Skip Navigation
LINKS
Main Content

Learning, Individualized Needs, Knowledge and Skills

LINKS provides a systemic approach to student academic, career, and personal/social supports for middle and high school students. It is a research-based program that supports the notion that 'student success is everyone's responsibility. It is a framework and curriculum for student advisement programs in West Virginia. LINKS is a fluid system that is easily adapted to each school’s design, culture, and other school-wide programs. It not only provides a structure for delivery of specific academic, career, and personal/social content standard, but it enables each student to obtain essential Global 21 content regardless of transitioning from school to school in West Virginia. Yet, the structure allows for some adaptations to deliver specific content that may be of specific need in each particular school.

LINKS is not a separate “Program,” but instead links to every component of the educational program. It brings students, school staff, parents, the community, businesses, and other organizations together to enhance each student’s educational experience by connecting rigor, relevance, and relationships. It brings forth systemic change required in today’s Global 21 schools to prepare our students for today’s global workplace.

When students are faced with personal/social barriers brought on by today’s changing family dynamics, including living at or below the poverty level, low expectations, lack of technology in some homes, domestic violence issues, family break-up, and dealing with parents with drug additions or their own substance abuse issues it is often difficult to go to the classroom prepared to learn. In accordance with Maslow’s Hierarchy of Needs, when basic needs aren’t being met, career planning and self-actualization is at the bottom of the priority list, particularly when individuals are not supported by a caring adult. It is important for these students to have an adult they can talk to who will support them and encourage them to stay in school. In West Virginia, out of every 100 9th graders, only 73 earn a high school diploma, and only 16 of these students go on to earn a four year degree within six years of graduating from high school. Kids Count 2006 and other state data shows staggering facts about our students and substantiates a need for the LINKS program. This data shows that:

  • 3,800 students drop out of high school each year in WV
  • 52% of WV students qualify for free or reduce-priced meals
  • 6% of WV children live with grandparent(s)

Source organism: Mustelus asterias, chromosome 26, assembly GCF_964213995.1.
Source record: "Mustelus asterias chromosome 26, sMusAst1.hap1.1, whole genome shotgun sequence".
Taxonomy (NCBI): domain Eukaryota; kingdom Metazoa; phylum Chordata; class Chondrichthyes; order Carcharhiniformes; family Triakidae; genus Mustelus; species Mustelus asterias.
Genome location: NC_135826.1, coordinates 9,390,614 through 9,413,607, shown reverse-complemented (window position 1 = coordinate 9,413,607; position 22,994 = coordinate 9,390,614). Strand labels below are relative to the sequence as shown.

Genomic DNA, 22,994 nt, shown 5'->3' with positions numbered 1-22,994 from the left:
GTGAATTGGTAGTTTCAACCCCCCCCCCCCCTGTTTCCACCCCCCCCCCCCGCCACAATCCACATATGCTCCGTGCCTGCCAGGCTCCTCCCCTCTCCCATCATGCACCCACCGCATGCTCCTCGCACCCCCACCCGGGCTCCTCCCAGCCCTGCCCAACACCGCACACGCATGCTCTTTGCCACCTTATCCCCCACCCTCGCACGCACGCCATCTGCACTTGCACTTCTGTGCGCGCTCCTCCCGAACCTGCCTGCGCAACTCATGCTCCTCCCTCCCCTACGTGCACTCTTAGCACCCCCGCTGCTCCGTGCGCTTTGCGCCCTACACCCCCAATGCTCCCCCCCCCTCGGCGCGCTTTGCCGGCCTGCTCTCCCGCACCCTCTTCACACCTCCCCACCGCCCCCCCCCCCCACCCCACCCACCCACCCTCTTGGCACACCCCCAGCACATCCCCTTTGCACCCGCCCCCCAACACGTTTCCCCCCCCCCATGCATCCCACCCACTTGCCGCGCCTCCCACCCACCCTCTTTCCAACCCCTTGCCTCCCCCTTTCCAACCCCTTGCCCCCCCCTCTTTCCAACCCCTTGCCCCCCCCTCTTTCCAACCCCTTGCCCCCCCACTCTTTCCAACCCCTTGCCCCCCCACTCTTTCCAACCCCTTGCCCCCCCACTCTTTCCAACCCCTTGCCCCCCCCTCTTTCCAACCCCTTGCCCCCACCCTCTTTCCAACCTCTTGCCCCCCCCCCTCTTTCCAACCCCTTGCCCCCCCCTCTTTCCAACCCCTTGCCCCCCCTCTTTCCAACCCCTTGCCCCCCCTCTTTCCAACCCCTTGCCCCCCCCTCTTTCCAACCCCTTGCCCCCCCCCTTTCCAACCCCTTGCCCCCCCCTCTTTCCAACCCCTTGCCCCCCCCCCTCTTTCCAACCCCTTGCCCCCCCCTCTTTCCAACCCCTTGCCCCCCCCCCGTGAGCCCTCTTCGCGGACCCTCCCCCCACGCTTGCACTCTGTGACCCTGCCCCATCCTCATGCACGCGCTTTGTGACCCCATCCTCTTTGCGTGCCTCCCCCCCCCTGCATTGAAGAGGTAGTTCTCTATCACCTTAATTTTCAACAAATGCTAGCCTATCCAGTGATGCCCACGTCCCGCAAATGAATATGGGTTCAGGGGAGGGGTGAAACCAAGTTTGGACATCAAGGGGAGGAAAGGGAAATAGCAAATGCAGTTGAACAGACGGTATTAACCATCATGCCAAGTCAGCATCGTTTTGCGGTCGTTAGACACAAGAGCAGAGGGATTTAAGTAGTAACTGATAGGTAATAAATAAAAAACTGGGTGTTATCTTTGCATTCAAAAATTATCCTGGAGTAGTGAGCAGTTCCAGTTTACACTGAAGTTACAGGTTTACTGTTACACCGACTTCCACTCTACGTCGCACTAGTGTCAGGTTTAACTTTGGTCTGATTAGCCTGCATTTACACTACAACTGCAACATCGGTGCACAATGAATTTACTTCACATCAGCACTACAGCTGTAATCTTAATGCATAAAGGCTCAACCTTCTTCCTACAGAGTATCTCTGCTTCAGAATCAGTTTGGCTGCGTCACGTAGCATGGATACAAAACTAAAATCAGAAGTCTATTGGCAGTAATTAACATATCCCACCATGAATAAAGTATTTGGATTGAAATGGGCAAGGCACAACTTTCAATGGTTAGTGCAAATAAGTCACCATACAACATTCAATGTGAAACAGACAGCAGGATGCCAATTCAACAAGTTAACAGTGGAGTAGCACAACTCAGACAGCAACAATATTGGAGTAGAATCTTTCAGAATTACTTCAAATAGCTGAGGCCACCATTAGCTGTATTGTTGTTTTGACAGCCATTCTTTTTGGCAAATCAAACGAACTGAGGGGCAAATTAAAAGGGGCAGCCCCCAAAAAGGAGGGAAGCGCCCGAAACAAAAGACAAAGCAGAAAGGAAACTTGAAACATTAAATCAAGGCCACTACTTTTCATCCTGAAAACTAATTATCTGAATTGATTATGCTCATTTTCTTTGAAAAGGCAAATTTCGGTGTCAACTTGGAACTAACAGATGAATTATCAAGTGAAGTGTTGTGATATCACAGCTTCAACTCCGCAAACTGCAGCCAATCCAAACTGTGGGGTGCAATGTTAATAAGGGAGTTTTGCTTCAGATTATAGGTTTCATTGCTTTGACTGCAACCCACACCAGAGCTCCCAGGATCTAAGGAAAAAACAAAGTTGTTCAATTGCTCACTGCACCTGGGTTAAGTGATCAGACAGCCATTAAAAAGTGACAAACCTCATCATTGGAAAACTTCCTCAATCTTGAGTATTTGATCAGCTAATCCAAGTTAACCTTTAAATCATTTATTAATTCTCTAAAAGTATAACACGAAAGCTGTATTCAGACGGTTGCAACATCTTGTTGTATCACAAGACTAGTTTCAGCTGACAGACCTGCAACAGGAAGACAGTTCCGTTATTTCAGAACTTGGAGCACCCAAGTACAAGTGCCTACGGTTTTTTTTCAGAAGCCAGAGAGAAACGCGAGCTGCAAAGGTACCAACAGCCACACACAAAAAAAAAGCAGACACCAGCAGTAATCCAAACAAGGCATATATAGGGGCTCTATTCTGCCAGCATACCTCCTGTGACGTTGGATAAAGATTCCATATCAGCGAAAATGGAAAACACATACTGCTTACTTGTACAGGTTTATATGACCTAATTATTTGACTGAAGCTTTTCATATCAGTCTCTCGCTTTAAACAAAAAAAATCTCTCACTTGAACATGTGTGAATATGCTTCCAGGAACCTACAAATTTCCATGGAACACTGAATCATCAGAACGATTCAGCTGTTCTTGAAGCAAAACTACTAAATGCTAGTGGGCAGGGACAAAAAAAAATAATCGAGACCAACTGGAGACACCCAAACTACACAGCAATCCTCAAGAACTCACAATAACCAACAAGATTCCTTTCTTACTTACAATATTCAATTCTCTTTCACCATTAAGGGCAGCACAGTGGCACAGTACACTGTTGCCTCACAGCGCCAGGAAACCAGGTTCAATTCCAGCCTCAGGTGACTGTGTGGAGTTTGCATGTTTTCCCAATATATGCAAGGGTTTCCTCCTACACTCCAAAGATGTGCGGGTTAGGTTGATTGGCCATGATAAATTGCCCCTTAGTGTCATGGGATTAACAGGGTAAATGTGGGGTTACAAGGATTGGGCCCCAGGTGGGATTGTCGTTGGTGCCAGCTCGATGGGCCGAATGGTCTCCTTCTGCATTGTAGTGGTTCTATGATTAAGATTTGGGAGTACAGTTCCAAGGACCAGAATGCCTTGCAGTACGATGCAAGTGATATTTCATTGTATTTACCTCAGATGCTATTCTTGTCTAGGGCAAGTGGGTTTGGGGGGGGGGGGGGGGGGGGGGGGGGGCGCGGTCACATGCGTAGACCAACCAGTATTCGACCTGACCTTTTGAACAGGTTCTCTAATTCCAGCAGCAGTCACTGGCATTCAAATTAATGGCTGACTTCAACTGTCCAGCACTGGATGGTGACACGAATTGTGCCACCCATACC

• 26% of WV children live in poverty, 11% live in extreme poverty
  • 13% of WV children live in a family where the head of household is a drop-out
  • 31% of children live in single-parent families
  • Arrests of individuals with meth use are the highest in state history

Malcolm Smith, the founder of Peaceful Interventions who conducts national workshops called "Why are Kids So Angry and What Can We Do about It?" interviewed over 300 students who fatally shot, stabbed, or beat other human beings. He found one commonality among these students -- they all believed that not one adult cared whether they succeeded or failed. Kids who are successful have a dream and hope for the future. They also have a significant adult relationship. LINKS can help students build dreams, give hope for the future, and connect students with that caring adult.

LINKS also provides an avenue to fulfill requirements of WVBOE Policy 2510: Students should be provided with an adult mentor who takes an interest in the students’ successful learning, goal setting and career planning, and personal growth. This policy also recommends that schools implement an organized advisory program to remove the randomness of interpersonal associations for student by personalizing their learning environment. This program needs to be tied into assessment. Teachers should notice when their students have attendance problems, academic issues, and behavioral issues.

LINKS fulfills requirements of Policy 2315 to train teachers/advisors in the following areas:

  1. Understanding curriculum requirements at each level and the importance of taking rigorous courses
  2. Helping students make more informed educational and career choices
  3. Providing an adult advocate for each student in the school
  4. Promoting better communication among the school, students, and parents/guardians.
  5. Teaching some components of developmental guidance.

LINKS is an avenue to deliver many of the components of the Global 21 Learning Initiative, but particularly LIFE SKILLS. In the framework document, it states that “Good Teachers have always incorporated life skills into their pedagogy. The challenge today is to incorporate these essential skills into schools deliberately, strategically, and broadly. Life skills include leadership, ethics, accountability, adaptability, personal productivity, personal responsibility, social skills, self-direction, and social responsibility. These skills can be taught through LINKS and reinforced through the rest of the curriculum along with Learning and Thinking Skills. Through concise well-planned lessons students and advisors alike will have opportunities to learn and practice these skills so that they become part of the school culture and the foundation of the learning environment.

LINKS fluid structure allows schools to form strategic partnerships with other Global 21 programs and share content, lesson delivery, and professional development through their websites. This program guide gives educators the tools they need to easily implement the LINKS program.